The Mark Trail Award is most commonly awarded to people who spearhead projects to get receivers into schools, nursing homes, and other public places. Danny's contribution of several transmitters is fairly unique. Many PCRN repeaters are also SKYWARN hubs.

The National Weather Service has more than 900 transmitters on the air in the United States, but there are still holes in coverage, especially considering the limited antennas in use for most of the receivers. Funding for new transmitters is limited and slow. The Raleigh weather service has been trying to improve it's coverage for years, and thanks to Danny, are now able to get their broadcasts to more residents throughout their region.

A picture of Danny Hampton is on the front page of this quarter's issue of the SouthEastern Repeater Association's SERA Journal. The cover photo (which can be viewed at http://www.sera.org/journal.html) shows Danny pointing to one of his transmitter locations. If you look at the image you may note that Danny's eyes are closed.

That's because Danny has been blind since birth.
 
Originally posted by rdale
\"when it comes down to it, your life is your responsibilty, dont wait for a warning to be issued because it might just be too late\"

So... take cover every time a dark cloud comes over your house? Don't think that's what we need to be suggesting to the general public.

if they choose to then thats fine but we all know there is a huge difference between regular dark clouds and a wall cloud that can produce a tornado
 
Originally posted by Kevin Bowman+--><div class='quotetop'>QUOTE(Kevin Bowman)</div>
<!--QuoteBegin-rdale
\"when it comes down to it, your life is your responsibilty, dont wait for a warning to be issued because it might just be too late\"

So... take cover every time a dark cloud comes over your house? Don't think that's what we need to be suggesting to the general public.

if they choose to then thats fine but we all know there is a huge difference between regular dark clouds and a wall cloud that can produce a tornado[/b]

Yeah, and >99% of the public cannot distinguish "dark clouds" from a "wall cloud"...
 
Originally posted by nickgrillo+--><div class='quotetop'>QUOTE(nickgrillo)</div>
Originally posted by Kevin Bowman@
<!--QuoteBegin-rdale

\"when it comes down to it, your life is your responsibilty, dont wait for a warning to be issued because it might just be too late\"

So... take cover every time a dark cloud comes over your house? Don't think that's what we need to be suggesting to the general public.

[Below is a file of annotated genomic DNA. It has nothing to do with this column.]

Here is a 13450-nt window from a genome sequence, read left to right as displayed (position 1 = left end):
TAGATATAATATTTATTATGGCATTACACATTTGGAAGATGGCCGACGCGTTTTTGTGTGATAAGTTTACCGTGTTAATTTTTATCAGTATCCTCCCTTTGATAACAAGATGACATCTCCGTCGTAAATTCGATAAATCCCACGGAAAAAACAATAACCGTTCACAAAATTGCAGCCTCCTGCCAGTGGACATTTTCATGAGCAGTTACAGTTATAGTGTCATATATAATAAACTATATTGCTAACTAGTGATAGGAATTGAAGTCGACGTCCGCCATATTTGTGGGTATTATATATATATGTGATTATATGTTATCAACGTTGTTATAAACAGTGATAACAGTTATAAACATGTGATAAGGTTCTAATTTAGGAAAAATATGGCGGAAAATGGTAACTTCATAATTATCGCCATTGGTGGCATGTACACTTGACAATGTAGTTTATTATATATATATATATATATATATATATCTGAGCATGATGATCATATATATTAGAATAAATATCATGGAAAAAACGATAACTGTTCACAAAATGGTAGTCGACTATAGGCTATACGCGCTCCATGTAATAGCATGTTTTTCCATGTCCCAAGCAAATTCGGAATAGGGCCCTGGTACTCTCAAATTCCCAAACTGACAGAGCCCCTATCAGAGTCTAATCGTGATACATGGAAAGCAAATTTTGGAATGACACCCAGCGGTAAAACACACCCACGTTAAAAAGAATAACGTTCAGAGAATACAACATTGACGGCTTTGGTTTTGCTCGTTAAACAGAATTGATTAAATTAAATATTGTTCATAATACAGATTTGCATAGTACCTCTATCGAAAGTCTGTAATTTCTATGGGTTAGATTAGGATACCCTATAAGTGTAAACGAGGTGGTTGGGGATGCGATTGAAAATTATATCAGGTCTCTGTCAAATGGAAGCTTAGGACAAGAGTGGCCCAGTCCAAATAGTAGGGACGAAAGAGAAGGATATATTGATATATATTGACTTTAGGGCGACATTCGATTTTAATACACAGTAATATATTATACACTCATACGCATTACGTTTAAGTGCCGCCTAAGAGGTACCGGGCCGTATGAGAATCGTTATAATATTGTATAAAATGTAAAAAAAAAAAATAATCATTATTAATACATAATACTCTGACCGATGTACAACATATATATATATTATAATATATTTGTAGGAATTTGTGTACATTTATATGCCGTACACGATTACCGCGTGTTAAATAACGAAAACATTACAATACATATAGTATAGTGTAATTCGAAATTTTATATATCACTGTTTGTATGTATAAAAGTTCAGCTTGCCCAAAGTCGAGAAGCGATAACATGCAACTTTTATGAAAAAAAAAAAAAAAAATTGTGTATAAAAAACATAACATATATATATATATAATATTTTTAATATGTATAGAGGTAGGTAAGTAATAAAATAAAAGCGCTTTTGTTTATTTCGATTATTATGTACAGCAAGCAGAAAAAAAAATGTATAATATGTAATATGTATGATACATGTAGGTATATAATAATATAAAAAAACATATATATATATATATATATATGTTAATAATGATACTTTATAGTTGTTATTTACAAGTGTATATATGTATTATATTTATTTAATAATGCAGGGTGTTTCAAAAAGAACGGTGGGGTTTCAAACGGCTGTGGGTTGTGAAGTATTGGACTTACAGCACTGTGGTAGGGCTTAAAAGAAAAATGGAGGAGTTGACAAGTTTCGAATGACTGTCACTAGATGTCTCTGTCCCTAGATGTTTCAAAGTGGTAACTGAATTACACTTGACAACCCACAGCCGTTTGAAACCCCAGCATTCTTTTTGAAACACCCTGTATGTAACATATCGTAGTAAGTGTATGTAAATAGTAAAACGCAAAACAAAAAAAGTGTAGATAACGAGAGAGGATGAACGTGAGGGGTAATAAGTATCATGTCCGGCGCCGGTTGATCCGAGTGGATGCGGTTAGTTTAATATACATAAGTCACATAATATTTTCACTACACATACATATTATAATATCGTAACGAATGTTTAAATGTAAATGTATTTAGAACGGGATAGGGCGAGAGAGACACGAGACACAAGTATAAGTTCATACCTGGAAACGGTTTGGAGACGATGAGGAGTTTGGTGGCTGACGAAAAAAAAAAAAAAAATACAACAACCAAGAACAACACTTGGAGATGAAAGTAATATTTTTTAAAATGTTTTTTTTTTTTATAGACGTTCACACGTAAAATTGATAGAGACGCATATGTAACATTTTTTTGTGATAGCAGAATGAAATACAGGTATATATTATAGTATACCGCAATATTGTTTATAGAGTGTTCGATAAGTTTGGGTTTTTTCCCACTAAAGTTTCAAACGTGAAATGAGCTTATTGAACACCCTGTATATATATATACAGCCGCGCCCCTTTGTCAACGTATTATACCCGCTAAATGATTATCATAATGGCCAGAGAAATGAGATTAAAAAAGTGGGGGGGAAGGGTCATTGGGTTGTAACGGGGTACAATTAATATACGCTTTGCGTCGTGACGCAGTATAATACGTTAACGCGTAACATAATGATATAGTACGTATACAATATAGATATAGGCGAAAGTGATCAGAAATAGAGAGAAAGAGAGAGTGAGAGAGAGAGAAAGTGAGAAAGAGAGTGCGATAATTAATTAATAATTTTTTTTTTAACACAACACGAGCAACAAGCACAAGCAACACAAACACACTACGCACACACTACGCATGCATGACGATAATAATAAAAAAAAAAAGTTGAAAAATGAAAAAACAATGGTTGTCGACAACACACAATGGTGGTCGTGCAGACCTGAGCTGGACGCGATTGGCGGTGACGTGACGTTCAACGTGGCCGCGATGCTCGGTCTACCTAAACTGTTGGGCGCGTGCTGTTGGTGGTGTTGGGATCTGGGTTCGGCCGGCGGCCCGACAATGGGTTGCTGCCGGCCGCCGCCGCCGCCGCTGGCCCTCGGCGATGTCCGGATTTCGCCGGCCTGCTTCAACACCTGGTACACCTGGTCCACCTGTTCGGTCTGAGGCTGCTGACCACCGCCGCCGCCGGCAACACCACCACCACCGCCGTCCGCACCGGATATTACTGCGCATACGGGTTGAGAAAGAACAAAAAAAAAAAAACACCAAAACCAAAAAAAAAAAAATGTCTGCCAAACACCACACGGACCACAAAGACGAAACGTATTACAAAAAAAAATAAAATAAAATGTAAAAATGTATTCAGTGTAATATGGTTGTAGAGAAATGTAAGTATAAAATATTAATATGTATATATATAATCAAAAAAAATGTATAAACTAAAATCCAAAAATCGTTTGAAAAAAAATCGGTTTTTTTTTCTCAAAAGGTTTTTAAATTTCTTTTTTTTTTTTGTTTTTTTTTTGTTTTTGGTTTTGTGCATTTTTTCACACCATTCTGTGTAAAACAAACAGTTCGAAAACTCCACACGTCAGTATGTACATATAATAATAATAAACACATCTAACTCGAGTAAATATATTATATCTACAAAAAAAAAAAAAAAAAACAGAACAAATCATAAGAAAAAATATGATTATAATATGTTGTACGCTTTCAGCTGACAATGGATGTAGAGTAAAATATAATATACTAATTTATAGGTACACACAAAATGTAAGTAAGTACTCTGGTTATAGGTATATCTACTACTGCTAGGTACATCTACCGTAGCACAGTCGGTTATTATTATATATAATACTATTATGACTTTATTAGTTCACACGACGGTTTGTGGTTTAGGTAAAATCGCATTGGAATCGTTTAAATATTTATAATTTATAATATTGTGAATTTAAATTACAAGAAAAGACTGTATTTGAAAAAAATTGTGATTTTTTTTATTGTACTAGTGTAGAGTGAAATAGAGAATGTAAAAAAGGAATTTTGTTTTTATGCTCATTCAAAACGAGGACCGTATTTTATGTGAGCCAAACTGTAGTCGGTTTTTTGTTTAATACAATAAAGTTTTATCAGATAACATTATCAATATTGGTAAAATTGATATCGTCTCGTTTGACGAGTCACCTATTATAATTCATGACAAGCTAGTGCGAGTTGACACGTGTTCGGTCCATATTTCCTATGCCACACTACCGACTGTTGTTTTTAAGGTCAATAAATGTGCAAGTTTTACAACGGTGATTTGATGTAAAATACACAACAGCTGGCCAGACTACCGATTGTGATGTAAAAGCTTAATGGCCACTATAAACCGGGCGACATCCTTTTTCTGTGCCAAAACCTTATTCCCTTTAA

if they choose to then thats fine but we all know there is a huge difference between regular dark clouds and a wall cloud that can produce a tornado

Yeah, and >99% of the public cannot distinguish "dark clouds" from a "wall cloud"...[/b]

That's true Nick. The General public seem to not Care at all to much about weatherm cloud forms, or any of that type stuff, they have better things to do. They might see a funnel and not even pick up on it..
 
Yeah, and >99% of the public cannot distinguish "dark clouds" from a "wall cloud"...

That's true Nick. The General public seem to not Care at all to much about weatherm cloud forms, or any of that type stuff, they have better things to do. They might see a funnel and not even pick up on it..

To be honest, the general public doesn't need to know about severe weather besides the basic understanding of what it can do - and how to heed warnings to get to appropriate shelter. However, it is somewhat obvious that some of the public ignores warnings or just don't care...

While chasing on 6/9/05 this year near Hill City, KS... I (along with Kurt Hulst, Dan Robinson and Mike Hollingshead) ran into an idiotic construction crew blocking traffic, while in the path of the gigantic supercell (and the now rain-wrapped tornado). There were warnings on this storm for probably an hour or more prior to this occurance... IMO Public officials like that should know about stuff like that. While blocking dozens of people in the path of a storm with a history of strong tornadoes, you'd know they didn't have a clue. Of course, my assumptions were proved right, because the first thing we said to the construction worker was that we were all in the path of tornadoes, and they she had no idea. It's surprising that they pay no attention to the weather at all, while living in the middle of Tornado Alley during the spring.

I documented this entire sequence very well on video. It's hard to watch such stupidity...
 
Hah, those type people even with people telling you don't believe you. You'd think if you live in Alley, you'd at least pay attention. Did they get hurt/killed, the construction workers? If they stayed their, then they probably mihgt have. Did they have access to warnings or advisories however? LOL, I would love to see that video..